Illustration by Jared Downing | Frontier
Illustration by Jared Downing | Frontier

All to play for

Amid a harsh present, State Counsellor Daw Aung San Suu Kyi is asking voters to reflect on the past. Her own party’s past, to be exact.

Through a newly created Facebook page, Chair NLD, she has broadcast a series of lectures about the NLD’s long struggle against military rule.

It’s a story of hardship and sacrifice that political novices don’t fully appreciate, she implied. “Some of the newcomers do not understand how difficult it was in the past to be involved in politics,” she said in the second of the videos, uploaded on August 13.

Her words seemed to be a response to some of the disappointment at the NLD’s record in government. Watching her lectures, you sense that the party’s biggest adversary in the November election is not a rejuvenated military opposition or a consolidated ethnic bloc, but despondency over the prospects for a better society.

Much of this despondency, at least among the more politically engaged, is rooted in an attitude towards the 2008 Constitution. The military-drafted charter is often viewed as a dead weight obstructing all avenues towards democracy and peace. Not only are its rules stifling, but any effort to change it in a positive direction would be in vain because of the veto it hands to military appointees in parliament, the thinking goes.

While it’s important to be realistic about the prospects for change, this attitude can be its own kind of straitjacket. A truly democratic and peaceful Myanmar is indeed impossible under the constitution in its current form, but saying politics is at a dead end is convenient for those who want to keep the perks of office while avoiding the hard slog of reform.

First, consider vital reforms that could be undertaken without changing a single letter of the constitution.

The civilian government has a full mandate to reform the judiciary. State prosecutors are under the attorney general, who is a presidential appointee, and courts are administered by the Supreme Court, whose justices are also appointed by the president. The NLD has taken some baby steps towards fixing the courts. But as shown by the continued imprisonment of peaceful activists on spurious charges – not to mention the countless legal injustices that take place every day, and go unreported ­– there is much to be done.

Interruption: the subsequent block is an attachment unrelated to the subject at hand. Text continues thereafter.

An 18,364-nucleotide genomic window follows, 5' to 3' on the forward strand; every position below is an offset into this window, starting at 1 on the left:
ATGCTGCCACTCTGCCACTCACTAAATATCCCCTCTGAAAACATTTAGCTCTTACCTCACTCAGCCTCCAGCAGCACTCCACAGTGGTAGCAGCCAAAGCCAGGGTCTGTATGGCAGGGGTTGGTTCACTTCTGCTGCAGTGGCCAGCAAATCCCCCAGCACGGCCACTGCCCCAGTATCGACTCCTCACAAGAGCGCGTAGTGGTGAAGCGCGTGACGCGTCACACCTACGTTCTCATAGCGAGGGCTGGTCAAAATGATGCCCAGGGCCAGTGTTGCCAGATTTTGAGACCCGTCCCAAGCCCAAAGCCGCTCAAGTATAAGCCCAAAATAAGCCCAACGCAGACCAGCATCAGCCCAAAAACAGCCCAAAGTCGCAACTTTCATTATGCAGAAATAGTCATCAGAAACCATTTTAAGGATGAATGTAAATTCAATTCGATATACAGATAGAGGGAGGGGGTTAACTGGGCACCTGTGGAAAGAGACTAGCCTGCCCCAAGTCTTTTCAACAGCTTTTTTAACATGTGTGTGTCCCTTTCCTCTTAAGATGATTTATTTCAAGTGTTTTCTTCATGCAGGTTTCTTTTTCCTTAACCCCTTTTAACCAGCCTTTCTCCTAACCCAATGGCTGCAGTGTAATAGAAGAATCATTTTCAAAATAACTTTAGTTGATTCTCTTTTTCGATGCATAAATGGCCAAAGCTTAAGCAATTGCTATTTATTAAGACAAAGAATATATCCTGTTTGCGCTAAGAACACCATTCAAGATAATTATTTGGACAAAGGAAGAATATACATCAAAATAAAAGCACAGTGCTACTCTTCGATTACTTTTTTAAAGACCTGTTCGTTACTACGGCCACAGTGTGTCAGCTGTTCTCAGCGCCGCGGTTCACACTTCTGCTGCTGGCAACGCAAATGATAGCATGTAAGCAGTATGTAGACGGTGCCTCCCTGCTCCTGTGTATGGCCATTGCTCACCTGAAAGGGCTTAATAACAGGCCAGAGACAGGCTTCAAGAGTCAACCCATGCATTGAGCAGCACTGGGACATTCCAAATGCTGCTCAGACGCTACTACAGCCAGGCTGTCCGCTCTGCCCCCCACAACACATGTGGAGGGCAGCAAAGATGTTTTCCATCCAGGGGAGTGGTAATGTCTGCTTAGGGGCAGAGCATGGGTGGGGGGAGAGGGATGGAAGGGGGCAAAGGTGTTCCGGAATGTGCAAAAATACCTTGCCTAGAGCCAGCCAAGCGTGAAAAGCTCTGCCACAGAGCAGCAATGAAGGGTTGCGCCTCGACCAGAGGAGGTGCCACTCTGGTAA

But what of that other key component of criminal justice, the police? The force is part of the Ministry of Home Affairs and is therefore under Tatmadaw command, but it’s questionable whether the constitution requires this.

Section 338 says “all the armed forces in the Union shall be under the command of the Defence Services”. The “armed forces” in most countries refers to the army, navy and air force. Whether the term includes the police in Myanmar is perhaps a matter for the Constitutional Tribunal to decide, but it’s worth remembering that the General Administration Department (which also has a security mandate) was considered essential to the military’s continued control of society – right up to the point when the government announced it would move from home affairs to a civilian-controlled ministry in late 2018.

Next, consider constitutional changes with far-reaching benefits that the Tatmadaw would not veto, and might even support. Exhibit A is a proposed change to Article 261 that would allow the chief ministers of the states and regions to be elected by regional assemblies, rather than being appointed by the president.

By forging a more direct link between voters and their regional governments, and providing a space for ethnic parties, this reform would be a concrete step towards the federal union the NLD claims to be working towards. It also has the support of military-aligned MPs, but the NLD voted down a related amendment bill in parliament in March out of what looked like political self-interest: Under the current distribution of seats in regional assemblies, the NLD would lose two subnational governments, Shan and Rakhine. After November 8, it may find itself in a minority in even more of the ethnic states.

These examples suggest that the failure to deliver change has less to do with the constitution and more to do with political will and capacity. The NLD showed courage in drafting constitutional amendments which, as expected, were voted down by military MPs early this year. Let’s hope the next government marries this courage with a more pragmatic plan of action.

This editorial will appear in the August 27 edition of Frontier.

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